August 14, 2020
IntelBrief: COVID-19, Political Polarization, and Deforestation in Brazil’s Amazon
Deforestation alerts, issued by the short-term deforestation system of Brazil’s National Institute for Space Research (INPE), reveal that the classification of ‘vulnerable areas’ of the Brazilian Amazon has increased by 59% compared to last year, with effects amplified by the COVID-19 pandemic. Brazilian President Jair Bolsonaro’s policy of ‘economic use,’ which encourages commercial uses of the Amazon, has collided with a lack of oversight of illegal deforestation due to COVID-19 concerns, which has caused damage to the Amazon region. This policy is seen as threatening the Amazon under the guise of agricultural, mining, and energy projects. Gaining most from deforestation, the agriculture industry occupies 95 percent of deforested areas. The Amazon, currently at 18 percent tree cover loss, is set to pass a point of no return if this figure reaches 20-23 percent. After that, the forest will fail to sustain itself and instead shift to savannah and brush, altering temperatures and rainfall patterns across all of Latin America, which will lead to other second and third order effects in countries unequipped to deal with a climate crisis.
While the coronavirus has killed over 103,000 people in Brazil resulting in the country recording the second highest number of COVID-19 deaths in the world (after only the United States, at 165,000 plus), a decree called a ‘land-grabbing amnesty’ by former Environment Minister Marina Silva has been allowed to proceed, legalizing self-declaration of land ownership in the Amazon. It will soon be up for a vote in the House and Senate, before final approval into law. The far-right establishment, however, led by Bolsonaro, remains focused both on pleasing the international community on environmental protection and softening the impact that a predicted 6% contraction in Brazil’s economy might have on 5,000 key municipal elections in October. Political polarization between the virus-denying far-right populist establishment and more pragmatic liberal political parties has increased amidst the COVID-19 crisis. Despite being a minority in government, the left has not acquiesced; Congress passed COVID-19 stimulus funding for low-income Brazilians while voting down bills favored by Bolsonaro, and courts have begun blocking basic administrative requests from the right. In a bitter response, pro-Bolsonaro social media bots have been unleashed on Rodrigo Maia, the speaker of the lower house of Congress and the president’s most prominent critic.
A military operation of 3,800 Brazilian troops deployed to enforce environmental protection in the Amazon called Operaçao Verde 2 has fallen short of international standards. As a result, the trade deal between the European Union and MERCOSUR nations of Argentina, Brazil, Paraguay and Uruguay is in jeopardy until protection of the Amazon improves. The deal, promising an open market valued at US$19 trillion, was set to eliminate import taxes to Europe on most Latin American agricultural products. Brazil has openly flouted the 2015 Paris Climate Agreement through its aggressive ‘economic use’ and land ownership legislation in the Amazon. The Dutch parliament, Austria, Belgium, Ireland and Luxembourg, and EU parliamentarians, have tried to block the trade deal, citing concerns that it unfairly competes with EU farmers. Deforestation and COVID-19 have dampened hopes of the EU and MERCOSUR trade deal’s ratification in early 2021. Depending on the severity of this year’s August and September fire season in the Amazon,which is already underway despite denials from Bolsonaro, the entire deal could collapse. The breakdown of the deal would be a major lost opportunity to keep Brazil accountable on preserving the Amazon.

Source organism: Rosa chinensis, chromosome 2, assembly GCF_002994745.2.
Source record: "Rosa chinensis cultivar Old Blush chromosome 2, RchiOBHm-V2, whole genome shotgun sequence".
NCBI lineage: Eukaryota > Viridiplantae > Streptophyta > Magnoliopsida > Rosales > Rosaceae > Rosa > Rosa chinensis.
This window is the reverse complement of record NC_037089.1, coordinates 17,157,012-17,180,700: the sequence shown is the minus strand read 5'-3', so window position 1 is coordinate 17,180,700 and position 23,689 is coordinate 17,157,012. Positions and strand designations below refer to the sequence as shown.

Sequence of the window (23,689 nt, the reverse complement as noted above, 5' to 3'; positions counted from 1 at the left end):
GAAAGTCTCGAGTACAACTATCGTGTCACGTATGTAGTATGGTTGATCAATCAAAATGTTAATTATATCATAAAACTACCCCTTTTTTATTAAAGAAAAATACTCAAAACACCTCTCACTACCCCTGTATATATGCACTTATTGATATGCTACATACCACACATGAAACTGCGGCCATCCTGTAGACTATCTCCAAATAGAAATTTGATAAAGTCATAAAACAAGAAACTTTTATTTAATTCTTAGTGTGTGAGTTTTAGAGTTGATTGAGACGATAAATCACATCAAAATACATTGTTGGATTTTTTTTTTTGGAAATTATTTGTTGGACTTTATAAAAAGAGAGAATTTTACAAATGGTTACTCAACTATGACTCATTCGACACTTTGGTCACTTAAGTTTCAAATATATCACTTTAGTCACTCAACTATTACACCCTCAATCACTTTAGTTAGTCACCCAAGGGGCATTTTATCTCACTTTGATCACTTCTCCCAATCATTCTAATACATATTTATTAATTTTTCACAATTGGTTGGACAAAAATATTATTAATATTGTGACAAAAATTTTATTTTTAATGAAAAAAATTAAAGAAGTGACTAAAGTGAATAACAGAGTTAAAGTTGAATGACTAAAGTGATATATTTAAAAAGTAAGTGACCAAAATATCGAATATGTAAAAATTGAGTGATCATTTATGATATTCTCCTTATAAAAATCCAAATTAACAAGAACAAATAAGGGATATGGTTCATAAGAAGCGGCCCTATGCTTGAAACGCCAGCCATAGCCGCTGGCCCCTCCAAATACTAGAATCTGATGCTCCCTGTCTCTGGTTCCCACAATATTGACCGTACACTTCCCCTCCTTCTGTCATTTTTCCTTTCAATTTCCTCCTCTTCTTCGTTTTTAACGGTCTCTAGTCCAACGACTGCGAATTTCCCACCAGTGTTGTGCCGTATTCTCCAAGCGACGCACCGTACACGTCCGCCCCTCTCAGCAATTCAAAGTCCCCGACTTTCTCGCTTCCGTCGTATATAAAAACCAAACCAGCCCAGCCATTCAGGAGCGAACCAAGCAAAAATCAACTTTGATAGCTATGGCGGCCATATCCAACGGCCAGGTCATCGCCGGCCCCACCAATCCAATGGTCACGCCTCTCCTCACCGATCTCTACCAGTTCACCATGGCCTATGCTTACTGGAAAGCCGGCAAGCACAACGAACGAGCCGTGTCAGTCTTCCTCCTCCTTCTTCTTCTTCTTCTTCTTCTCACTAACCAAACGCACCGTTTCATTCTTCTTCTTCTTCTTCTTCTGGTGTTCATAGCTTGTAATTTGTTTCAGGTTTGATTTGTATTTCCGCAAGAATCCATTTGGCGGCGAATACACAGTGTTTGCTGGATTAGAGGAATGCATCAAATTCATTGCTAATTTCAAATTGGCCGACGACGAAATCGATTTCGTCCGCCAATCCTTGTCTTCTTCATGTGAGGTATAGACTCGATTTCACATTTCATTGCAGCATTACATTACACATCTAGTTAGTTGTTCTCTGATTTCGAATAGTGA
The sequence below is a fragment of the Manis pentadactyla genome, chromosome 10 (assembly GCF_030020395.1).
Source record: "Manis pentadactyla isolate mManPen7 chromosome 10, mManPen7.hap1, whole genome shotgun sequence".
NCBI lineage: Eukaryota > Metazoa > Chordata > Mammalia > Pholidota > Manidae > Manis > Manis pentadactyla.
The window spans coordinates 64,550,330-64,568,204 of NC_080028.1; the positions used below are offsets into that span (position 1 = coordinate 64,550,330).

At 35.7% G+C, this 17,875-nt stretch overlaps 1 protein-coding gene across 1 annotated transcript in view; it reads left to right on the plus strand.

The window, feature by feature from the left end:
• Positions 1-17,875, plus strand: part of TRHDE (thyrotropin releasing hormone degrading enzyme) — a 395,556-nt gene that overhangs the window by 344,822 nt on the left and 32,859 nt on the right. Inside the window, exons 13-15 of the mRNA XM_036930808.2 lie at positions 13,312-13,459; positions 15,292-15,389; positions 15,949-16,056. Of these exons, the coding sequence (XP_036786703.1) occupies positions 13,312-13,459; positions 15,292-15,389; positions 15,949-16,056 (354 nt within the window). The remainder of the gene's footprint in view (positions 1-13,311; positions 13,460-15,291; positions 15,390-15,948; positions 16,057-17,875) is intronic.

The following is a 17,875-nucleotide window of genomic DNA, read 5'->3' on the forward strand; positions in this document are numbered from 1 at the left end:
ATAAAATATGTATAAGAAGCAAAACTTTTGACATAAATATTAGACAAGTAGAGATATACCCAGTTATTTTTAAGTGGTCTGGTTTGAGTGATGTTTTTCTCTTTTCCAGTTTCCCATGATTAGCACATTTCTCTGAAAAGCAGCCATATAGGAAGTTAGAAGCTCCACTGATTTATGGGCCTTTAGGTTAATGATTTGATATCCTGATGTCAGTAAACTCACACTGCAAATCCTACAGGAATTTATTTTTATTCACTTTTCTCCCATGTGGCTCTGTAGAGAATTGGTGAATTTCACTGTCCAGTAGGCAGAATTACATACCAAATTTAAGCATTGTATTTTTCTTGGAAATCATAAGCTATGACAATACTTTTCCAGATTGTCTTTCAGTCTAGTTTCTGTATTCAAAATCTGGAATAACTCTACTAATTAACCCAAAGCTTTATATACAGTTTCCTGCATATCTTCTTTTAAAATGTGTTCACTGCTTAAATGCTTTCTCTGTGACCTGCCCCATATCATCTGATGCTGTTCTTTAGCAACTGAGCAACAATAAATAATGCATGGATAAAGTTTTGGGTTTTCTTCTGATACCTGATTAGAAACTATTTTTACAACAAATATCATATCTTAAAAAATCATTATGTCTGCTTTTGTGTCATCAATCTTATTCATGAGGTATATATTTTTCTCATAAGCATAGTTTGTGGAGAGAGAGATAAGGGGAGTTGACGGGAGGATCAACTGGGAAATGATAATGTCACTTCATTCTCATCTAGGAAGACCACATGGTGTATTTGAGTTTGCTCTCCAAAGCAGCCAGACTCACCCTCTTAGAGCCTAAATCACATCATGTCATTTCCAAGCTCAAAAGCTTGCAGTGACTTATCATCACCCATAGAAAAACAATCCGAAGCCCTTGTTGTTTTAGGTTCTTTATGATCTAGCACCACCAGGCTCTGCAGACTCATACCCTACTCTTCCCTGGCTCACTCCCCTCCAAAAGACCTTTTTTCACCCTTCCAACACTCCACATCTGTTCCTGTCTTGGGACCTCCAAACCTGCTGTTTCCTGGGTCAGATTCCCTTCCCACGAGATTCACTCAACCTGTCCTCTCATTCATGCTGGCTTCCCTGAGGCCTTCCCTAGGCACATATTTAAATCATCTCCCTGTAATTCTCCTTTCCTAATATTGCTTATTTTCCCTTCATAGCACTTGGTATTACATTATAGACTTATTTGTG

Pulling out of the EU-MERCOSUR deal has security repercussions. Illegal logging by criminal networks that carry out a significant part of deforestation results often in threats, injuries, and deaths. These criminal groups, called ‘îpe mafias’ after one of the most lucrative timber types in Brazil, are driven by the estimated $8.5 billion in profits their illegal logging makes each year. COVID-19 has sapped enforcement resources and complicated travel to remote areas of the Amazon. The lull has allowed îpe mafias to increase their extractive power during the pandemic, thus increasing their overall capabilities, including drug smuggling and human trafficking. Primarily focused on the coca plant, criminal networks clear areas of the forest and threaten or force the migration of indigenous populations living there. Because such offenses in the Amazon occur on federal land, Brazil’s federal courts are responsible for bringing the traffickers to justice. According to the most recent report from the U.S. Department of State, fewer traffickers were prosecuted in 2019 than in previous years. Equally as concerning are the chemical impacts of coca production, which are measured at 2 metric tons of toxic waste per hectare of coca. This waste is disposed of on riverbanks and crop fields, devastating soil, hydrology, and biodiversity. Consequently, rampant drug trafficking increases hunger. It also results in spillover effects in neighboring countries, including Peru and Colombia, imperiling already-low food production in the region. The drug trade’s impact reaches as far as Ecuador, which suffers from violence as a result of being a transit hub for narcotics. Overall, the impact of COVID-19 exacerbates deforestation and jeopardizing human security in surrounding countries. The ratification of the EU-MERCOSUR trade deal could mitigate much of this toll by compelling an increasingly politically divided Brazil to be more stringent on environmental protection of the Amazon.